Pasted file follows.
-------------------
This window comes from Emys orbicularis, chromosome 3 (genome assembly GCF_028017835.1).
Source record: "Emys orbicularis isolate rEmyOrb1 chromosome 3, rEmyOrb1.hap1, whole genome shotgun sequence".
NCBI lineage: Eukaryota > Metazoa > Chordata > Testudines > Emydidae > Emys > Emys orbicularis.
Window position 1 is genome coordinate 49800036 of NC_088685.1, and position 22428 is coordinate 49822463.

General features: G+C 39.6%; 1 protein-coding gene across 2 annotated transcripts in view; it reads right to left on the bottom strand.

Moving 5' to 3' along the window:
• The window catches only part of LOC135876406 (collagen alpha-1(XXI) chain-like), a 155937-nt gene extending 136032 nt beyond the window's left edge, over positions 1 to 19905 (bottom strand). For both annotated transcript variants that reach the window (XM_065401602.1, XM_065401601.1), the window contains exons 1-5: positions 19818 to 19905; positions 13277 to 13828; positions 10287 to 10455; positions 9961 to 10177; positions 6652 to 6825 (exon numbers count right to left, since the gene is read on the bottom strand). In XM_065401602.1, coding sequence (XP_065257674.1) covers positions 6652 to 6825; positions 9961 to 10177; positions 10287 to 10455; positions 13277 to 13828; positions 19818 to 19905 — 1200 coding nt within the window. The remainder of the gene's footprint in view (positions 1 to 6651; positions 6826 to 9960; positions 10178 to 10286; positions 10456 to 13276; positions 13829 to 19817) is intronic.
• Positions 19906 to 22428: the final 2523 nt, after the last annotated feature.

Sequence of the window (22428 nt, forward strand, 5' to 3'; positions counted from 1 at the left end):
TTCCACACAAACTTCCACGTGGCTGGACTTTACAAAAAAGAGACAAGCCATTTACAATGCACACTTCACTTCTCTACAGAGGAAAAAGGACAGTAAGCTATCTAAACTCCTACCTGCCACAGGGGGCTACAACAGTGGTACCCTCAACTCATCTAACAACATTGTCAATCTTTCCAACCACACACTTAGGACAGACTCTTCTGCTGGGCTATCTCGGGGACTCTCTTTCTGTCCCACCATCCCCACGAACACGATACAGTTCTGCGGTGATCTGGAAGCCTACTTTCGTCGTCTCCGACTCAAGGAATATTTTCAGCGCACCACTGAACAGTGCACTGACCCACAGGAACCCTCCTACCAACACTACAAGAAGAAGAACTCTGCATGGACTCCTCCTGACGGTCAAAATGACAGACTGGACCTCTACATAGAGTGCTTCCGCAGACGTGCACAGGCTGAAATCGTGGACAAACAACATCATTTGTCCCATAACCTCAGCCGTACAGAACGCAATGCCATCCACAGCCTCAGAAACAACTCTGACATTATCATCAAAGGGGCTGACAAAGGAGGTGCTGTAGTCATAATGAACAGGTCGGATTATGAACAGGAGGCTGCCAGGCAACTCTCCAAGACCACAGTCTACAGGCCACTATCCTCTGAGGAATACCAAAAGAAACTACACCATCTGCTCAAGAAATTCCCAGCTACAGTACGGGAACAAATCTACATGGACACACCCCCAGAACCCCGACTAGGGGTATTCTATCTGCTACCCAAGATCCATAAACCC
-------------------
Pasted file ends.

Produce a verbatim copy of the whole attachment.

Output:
This window comes from Emys orbicularis, chromosome 3 (genome assembly GCF_028017835.1).
Source record: "Emys orbicularis isolate rEmyOrb1 chromosome 3, rEmyOrb1.hap1, whole genome shotgun sequence".
NCBI lineage: Eukaryota > Metazoa > Chordata > Testudines > Emydidae > Emys > Emys orbicularis.
Window position 1 is genome coordinate 49800036 of NC_088685.1, and position 22428 is coordinate 49822463.

General features: G+C 39.6%; 1 protein-coding gene across 2 annotated transcripts in view; it reads right to left on the bottom strand.

Moving 5' to 3' along the window:
• The window catches only part of LOC135876406 (collagen alpha-1(XXI) chain-like), a 155937-nt gene extending 136032 nt beyond the window's left edge, over positions 1 to 19905 (bottom strand). For both annotated transcript variants that reach the window (XM_065401602.1, XM_065401601.1), the window contains exons 1-5: positions 19818 to 19905; positions 13277 to 13828; positions 10287 to 10455; positions 9961 to 10177; positions 6652 to 6825 (exon numbers count right to left, since the gene is read on the bottom strand). In XM_065401602.1, coding sequence (XP_065257674.1) covers positions 6652 to 6825; positions 9961 to 10177; positions 10287 to 10455; positions 13277 to 13828; positions 19818 to 19905 — 1200 coding nt within the window. The remainder of the gene's footprint in view (positions 1 to 6651; positions 6826 to 9960; positions 10178 to 10286; positions 10456 to 13276; positions 13829 to 19817) is intronic.
• Positions 19906 to 22428: the final 2523 nt, after the last annotated feature.

Sequence of the window (22428 nt, forward strand, 5' to 3'; positions counted from 1 at the left end):
TTCCACACAAACTTCCACGTGGCTGGACTTTACAAAAAAGAGACAAGCCATTTACAATGCACACTTCACTTCTCTACAGAGGAAAAAGGACAGTAAGCTATCTAAACTCCTACCTGCCACAGGGGGCTACAACAGTGGTACCCTCAACTCATCTAACAACATTGTCAATCTTTCCAACCACACACTTAGGACAGACTCTTCTGCTGGGCTATCTCGGGGACTCTCTTTCTGTCCCACCATCCCCACGAACACGATACAGTTCTGCGGTGATCTGGAAGCCTACTTTCGTCGTCTCCGACTCAAGGAATATTTTCAGCGCACCACTGAACAGTGCACTGACCCACAGGAACCCTCCTACCAACACTACAAGAAGAAGAACTCTGCATGGACTCCTCCTGACGGTCAAAATGACAGACTGGACCTCTACATAGAGTGCTTCCGCAGACGTGCACAGGCTGAAATCGTGGACAAACAACATCATTTGTCCCATAACCTCAGCCGTACAGAACGCAATGCCATCCACAGCCTCAGAAACAACTCTGACATTATCATCAAAGGGGCTGACAAAGGAGGTGCTGTAGTCATAATGAACAGGTCGGATTATGAACAGGAGGCTGCCAGGCAACTCTCCAAGACCACAGTCTACAGGCCACTATCCTCTGAGGAATACCAAAAGAAACTACACCATCTGCTCAAGAAATTCCCAGCTACAGTACGGGAACAAATCTACATGGACACACCCCCAGAACCCCGACTAGGGGTATTCTATCTGCTACCCAAGATCCATAAACCC